After a bit of a public call out, I realized it was time to start thinking of the Friday Puzzler again. I came up with what I thought was a fun one, but it ended up being something I thought would be a bit more than 5 minutes. So this Puzzler will be for the entire week, and to sweeten the pot a bit, Ben Forta will be sharing a copy of CFWACK (3rd book) with the winner. This isn't a real 'contest' per se, but just a slightly more intense Friday Puzzler. Ready?

The Friday Puzzler will be a Lemonade Stand simulation. The basic idea is simple. Each stand is given a budget of 10 dollars. Each day you will be given a weather prediction (high temp and weather type). Your goal then is to simply determine how many cups of lemonade to make and how much to sell them for. Your code will simply be a UDF. My simulator will run 20 days (the number may change) of iterations. For each day it will call your UDF, get your response, and then determine how well your stand then. Like all weathermen, what is predicted may not actually happen, so you have to take your chances. (Just like real life.) Now for the nitty gritty details.
• Your UDF must 4 arguments.
• The first argument is predictedtemp, a number representing the predicted temperature.
• The second argument is predictedweather. This is a string with 4 types of weather. sunny, clear, rain, or storm. Obviously you will sell more lemonade on sunny days.
• The third argument is cupprice, or the cost (in cents) per cup of lemonade. This will range from 3 to 8 cents.
• The fourth argument is budget. This is how much money (in cents) that you have available.
• Your UDF must return a structure.
• One key is pricepercup, which is how much you will sell your lemonade for (in cents).
• The other key is numberofcups which is the number of cups to make. Note - if you try to make more cups than your budget allows, your UDF will be killed (drawn and quartered). Also note that you cannot make more than 250 cups. You are only human after all.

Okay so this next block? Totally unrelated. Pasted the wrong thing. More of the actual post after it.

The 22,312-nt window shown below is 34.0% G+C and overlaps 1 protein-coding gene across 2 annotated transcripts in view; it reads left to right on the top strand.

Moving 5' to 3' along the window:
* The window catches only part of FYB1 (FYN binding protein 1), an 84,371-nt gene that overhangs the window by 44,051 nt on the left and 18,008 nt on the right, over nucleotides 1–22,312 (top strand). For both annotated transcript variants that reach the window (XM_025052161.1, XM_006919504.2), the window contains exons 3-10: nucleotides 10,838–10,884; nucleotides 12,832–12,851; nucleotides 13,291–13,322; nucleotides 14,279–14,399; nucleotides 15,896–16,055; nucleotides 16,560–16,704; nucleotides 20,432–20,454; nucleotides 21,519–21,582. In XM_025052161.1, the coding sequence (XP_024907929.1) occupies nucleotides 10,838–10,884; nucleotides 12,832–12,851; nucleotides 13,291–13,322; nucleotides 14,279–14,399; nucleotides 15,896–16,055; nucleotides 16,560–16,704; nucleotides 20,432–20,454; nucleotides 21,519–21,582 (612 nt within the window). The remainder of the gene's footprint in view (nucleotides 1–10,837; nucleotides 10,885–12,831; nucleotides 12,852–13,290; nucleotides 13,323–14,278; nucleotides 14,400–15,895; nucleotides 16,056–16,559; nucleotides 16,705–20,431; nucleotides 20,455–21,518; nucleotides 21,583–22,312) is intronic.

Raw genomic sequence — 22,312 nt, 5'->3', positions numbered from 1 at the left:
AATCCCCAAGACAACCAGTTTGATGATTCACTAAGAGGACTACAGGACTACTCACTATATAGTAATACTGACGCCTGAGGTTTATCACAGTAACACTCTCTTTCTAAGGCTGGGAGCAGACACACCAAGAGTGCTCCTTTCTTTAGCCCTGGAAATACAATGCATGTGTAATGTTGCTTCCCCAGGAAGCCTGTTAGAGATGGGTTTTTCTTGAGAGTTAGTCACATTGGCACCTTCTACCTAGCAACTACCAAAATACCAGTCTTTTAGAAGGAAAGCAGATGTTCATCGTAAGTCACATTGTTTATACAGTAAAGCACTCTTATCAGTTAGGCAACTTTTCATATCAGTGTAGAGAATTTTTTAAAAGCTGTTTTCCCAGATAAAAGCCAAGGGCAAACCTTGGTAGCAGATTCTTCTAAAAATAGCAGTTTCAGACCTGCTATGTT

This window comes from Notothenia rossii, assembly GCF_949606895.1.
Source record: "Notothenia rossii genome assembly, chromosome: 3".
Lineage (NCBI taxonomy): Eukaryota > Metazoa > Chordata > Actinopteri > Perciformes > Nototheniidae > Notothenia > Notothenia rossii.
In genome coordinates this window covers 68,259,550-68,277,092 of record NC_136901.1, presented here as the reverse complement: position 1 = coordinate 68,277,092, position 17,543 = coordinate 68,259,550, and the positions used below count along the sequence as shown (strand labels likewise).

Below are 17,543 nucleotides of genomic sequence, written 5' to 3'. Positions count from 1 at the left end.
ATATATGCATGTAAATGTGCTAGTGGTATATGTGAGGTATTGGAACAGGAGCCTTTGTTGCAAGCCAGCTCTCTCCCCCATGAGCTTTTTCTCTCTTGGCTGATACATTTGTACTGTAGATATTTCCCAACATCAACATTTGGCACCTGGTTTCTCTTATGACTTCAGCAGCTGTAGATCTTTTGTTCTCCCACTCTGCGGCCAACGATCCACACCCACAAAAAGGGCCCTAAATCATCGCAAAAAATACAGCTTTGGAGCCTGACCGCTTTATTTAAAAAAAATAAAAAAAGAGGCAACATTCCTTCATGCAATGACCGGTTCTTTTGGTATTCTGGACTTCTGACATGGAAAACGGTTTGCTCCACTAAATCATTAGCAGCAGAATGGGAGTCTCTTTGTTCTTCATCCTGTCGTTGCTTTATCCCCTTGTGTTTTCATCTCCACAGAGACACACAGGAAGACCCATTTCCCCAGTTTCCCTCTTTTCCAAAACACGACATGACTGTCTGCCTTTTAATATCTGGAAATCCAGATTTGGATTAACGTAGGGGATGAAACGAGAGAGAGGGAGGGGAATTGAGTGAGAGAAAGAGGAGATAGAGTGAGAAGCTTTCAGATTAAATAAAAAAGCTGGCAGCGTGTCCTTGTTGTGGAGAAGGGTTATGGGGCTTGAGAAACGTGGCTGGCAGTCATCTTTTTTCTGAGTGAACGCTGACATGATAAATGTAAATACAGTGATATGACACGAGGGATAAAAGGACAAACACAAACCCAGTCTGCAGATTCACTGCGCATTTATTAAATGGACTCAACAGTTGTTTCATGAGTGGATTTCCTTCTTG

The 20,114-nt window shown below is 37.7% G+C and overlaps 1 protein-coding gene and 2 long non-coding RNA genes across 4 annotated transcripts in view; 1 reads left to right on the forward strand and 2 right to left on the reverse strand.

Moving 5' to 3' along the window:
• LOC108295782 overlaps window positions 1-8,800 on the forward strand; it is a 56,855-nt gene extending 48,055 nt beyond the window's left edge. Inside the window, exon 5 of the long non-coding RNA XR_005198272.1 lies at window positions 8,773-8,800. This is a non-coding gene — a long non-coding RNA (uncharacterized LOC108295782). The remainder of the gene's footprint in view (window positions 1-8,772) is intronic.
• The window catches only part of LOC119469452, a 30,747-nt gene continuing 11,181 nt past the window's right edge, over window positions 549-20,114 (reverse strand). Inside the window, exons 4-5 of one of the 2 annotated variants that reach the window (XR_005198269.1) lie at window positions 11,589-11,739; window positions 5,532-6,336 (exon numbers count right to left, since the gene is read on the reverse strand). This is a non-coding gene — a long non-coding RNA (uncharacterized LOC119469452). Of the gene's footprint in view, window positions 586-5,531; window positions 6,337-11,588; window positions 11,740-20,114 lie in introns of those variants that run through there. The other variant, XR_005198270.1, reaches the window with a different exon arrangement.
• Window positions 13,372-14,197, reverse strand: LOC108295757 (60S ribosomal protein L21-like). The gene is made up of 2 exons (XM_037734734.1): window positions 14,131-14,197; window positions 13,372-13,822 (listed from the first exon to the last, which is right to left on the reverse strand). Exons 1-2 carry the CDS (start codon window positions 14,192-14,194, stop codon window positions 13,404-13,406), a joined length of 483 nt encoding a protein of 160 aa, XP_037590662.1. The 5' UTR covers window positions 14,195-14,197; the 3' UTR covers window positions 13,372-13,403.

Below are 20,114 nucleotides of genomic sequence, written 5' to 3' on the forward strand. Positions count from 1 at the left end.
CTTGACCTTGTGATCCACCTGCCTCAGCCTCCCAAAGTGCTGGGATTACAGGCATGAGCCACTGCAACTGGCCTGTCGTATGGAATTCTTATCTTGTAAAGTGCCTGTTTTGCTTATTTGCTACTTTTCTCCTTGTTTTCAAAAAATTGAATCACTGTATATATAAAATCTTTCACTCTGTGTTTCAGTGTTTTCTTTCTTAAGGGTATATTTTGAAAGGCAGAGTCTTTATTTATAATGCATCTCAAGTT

• Lastly, your UDF must be named ls_X, where X should be your name. This is just to help me organize stuff. So ls_camden would be an example. Yes that's kind of a bad way to name a UDF, but it helps me run my simulator.

Here is an example of a seller that is kind of dumb. All it does is make as many cups as possible. It doesn't check the weather at all.

`<cffunction name="ls_aggresiveSeller" output="false" returnType="struct" hint="I sell cheap and make a lot!"> <cfargument name="predictedtemp" type="numeric" required="true" hint="Predicted high temp."> <cfargument name="predictedweather" type="string" required="true" hint="Predicted weather."> <cfargument name="cupprice" type="numeric" required="true" hint="Production price."> <cfargument name="budget" type="numeric" required="true" hint="Their total amount of money."><cfset var r = {}><cfset r.pricepercup = 20> <!--- sell as many as possible ---> <cfset r.numberofcups = fix(arguments.budget / arguments.cupprice)><!--- production cap is 250 ---> <cfset r.numberofcups = min(250, r.numberofcups)><cfreturn r></cffunction>`

A smarter function would look at arguments.predictedtemp and arguments.predictedweather and adjust the price (and amount).

So any interest? Since this is a competitive contest, please email me your UDF. On Friday I'll blog the results. The winner is the one whose function makes the most money. But I'll also share some of the cooler solutions I see.

Lastly - if anyone wants to throw in another prize or too, be my guest.